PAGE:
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Nigel Coutts

Finding a new paradise for education in times of chaos - The Learner's Way - 0 views

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    Through any lens schools are complex places. A melting pot of human, social, political, economic, technological, physical and philosophical tensions. At once the stronghold of our cultural traditions and facilitators of our future wellbeing, schools serve as pillars of stability constructed at the event horizon between our now and our tomorrow. Perhaps at this point in time more than ever is this tension between the role that schools play in indoctrinating our youth into the ways of society at odds with the imperative to prepare them for their futures.
John Evans

https://k12cs.org/wp-content/uploads/2016/09/K%E2%80%9312-Computer-Science-Framework.pdf - 0 views

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    The K-12 Computer Science Framework was developed for
    states, districts, schools, and organizations to inform the development of standards and curriculum, build
    capacity for teaching computer science, and implement computer science pathways. The framework
    Computer science is
    powering approaches
    to many of our world's
    toughest challenges.
    The K-12 Computer
    Science Framework informs
    standards and curriculum,
    professional development,
    and the implementation of
    computer science pathways.
    2 K-12 Computer Science Framework
    Executive Summary
    promotes a vision in which all students critically engage in computer science issues; approach problems
    in innovative ways; and create computational artifacts with a practical, personal, or societal intent.
    The development of the framework was a community effort. Twenty-seven writers and twenty-five
    advisors developed the framework with feedback from hundreds of reviewers including teachers,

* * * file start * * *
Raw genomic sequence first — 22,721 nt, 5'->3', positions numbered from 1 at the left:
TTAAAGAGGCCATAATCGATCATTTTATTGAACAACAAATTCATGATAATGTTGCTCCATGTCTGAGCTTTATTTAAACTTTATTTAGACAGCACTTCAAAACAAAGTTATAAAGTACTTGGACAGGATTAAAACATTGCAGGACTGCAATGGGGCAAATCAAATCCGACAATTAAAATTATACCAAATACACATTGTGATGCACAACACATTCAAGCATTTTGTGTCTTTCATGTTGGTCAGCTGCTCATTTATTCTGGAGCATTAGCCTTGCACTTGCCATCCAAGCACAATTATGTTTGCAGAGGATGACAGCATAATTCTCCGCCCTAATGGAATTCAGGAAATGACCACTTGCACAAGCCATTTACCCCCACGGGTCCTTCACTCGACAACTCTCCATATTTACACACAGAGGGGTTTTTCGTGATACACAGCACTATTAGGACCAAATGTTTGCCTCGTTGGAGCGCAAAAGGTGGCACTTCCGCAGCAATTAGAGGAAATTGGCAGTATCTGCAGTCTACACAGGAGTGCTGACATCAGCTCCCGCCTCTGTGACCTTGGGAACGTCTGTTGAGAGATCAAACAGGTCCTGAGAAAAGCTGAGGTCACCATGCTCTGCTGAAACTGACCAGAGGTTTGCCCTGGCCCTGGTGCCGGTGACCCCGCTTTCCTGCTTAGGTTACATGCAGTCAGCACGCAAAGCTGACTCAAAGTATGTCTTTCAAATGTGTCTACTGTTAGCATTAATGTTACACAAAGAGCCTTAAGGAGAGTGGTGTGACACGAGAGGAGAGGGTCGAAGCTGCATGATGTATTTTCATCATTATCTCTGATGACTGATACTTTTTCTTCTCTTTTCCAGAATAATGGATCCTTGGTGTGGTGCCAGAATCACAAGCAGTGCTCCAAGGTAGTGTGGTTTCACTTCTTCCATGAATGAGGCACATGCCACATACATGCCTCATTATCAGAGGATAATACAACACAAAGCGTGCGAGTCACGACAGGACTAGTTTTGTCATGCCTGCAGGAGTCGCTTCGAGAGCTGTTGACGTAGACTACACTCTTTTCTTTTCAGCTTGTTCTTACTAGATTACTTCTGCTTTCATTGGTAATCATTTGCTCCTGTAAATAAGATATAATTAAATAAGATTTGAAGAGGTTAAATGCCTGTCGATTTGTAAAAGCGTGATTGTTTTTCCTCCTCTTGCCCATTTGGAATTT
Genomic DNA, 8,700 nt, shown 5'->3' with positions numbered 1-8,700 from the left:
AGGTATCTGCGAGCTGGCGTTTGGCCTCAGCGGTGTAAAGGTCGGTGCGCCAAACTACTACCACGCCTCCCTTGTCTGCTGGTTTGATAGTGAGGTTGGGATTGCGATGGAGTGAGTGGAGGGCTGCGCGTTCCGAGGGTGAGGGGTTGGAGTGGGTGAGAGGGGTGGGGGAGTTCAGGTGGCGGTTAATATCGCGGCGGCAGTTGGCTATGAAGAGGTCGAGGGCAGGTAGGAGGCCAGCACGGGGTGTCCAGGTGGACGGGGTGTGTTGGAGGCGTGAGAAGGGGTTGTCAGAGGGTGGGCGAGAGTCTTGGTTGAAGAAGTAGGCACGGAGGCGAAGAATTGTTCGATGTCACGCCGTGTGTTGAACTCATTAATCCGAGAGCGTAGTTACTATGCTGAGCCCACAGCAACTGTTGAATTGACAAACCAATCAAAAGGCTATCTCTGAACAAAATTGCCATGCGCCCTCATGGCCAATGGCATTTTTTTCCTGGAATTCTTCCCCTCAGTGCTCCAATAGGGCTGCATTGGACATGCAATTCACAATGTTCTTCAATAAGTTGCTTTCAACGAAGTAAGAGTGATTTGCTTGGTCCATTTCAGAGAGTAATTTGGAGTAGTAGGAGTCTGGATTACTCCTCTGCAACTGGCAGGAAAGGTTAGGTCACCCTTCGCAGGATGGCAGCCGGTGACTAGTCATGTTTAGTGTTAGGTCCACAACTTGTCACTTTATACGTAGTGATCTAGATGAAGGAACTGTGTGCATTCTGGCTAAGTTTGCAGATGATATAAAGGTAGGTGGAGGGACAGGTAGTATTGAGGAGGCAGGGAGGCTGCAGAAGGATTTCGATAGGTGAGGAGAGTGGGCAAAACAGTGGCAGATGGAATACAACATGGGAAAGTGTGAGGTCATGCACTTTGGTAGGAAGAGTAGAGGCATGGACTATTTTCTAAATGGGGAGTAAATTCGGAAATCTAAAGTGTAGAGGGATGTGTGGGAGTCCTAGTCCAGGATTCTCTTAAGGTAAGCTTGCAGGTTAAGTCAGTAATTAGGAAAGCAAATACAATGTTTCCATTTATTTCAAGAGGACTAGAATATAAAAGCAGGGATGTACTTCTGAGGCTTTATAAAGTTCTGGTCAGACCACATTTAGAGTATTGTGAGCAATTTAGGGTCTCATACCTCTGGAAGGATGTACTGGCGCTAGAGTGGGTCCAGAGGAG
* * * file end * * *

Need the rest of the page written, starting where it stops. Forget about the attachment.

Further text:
researchers, higher education faculty, industry stakeholders, and informal educators. The group of
    writers and advisors represents states and districts from across the nation, as well as a variety of
    academic perspectives and experiences working with diverse student populations.
John Evans

Make Your Own Creature Workshop #AASL17 | Renovated Learning - 1 views

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    "Towards the end of last school year, one of my students came up with one of my favorite design challenges:  Make a creature that does something.  That's it.  This prompt wins for simplicity and the designs that people come up with for it are always amazing.

    "
John Evans

Here's how to win at Monopoly, according to math experts | - 2 views

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    "Mathematicians Hannah Fry and Thomas Oléron Evans have crunched the numbers. Forget utilities - these are the properties you really should be investing in."
Phil Taylor

Wolfram Programming Lab: Computational Thinking Starts Here - 1 views

  • Wolfram Programming Lab has a step-by-step introductory programming course built right in. Written by Stephen Wolfram himself, An Elementary Introduction to the Wolfram Language teaches you the basics of the Wolfram Language in a straightforward, accessible way—even if you've never coded before
  • The Wolfram Language concept: make the language do the work, not you! Automate as much as possible, so you write a tiny piece of code, and the computer figures out everything else.
Phil Taylor

Wolfram Alpha Founder Discusses Computational Thinking at Ed School | News | The Harvar... - 0 views

  • Wolfram defined computational thinking as “the activity for a human of taking something that they want to know about or that they want to have happen in the world, and formulating it in such a way that a sufficiently smart computer can then know what to do.”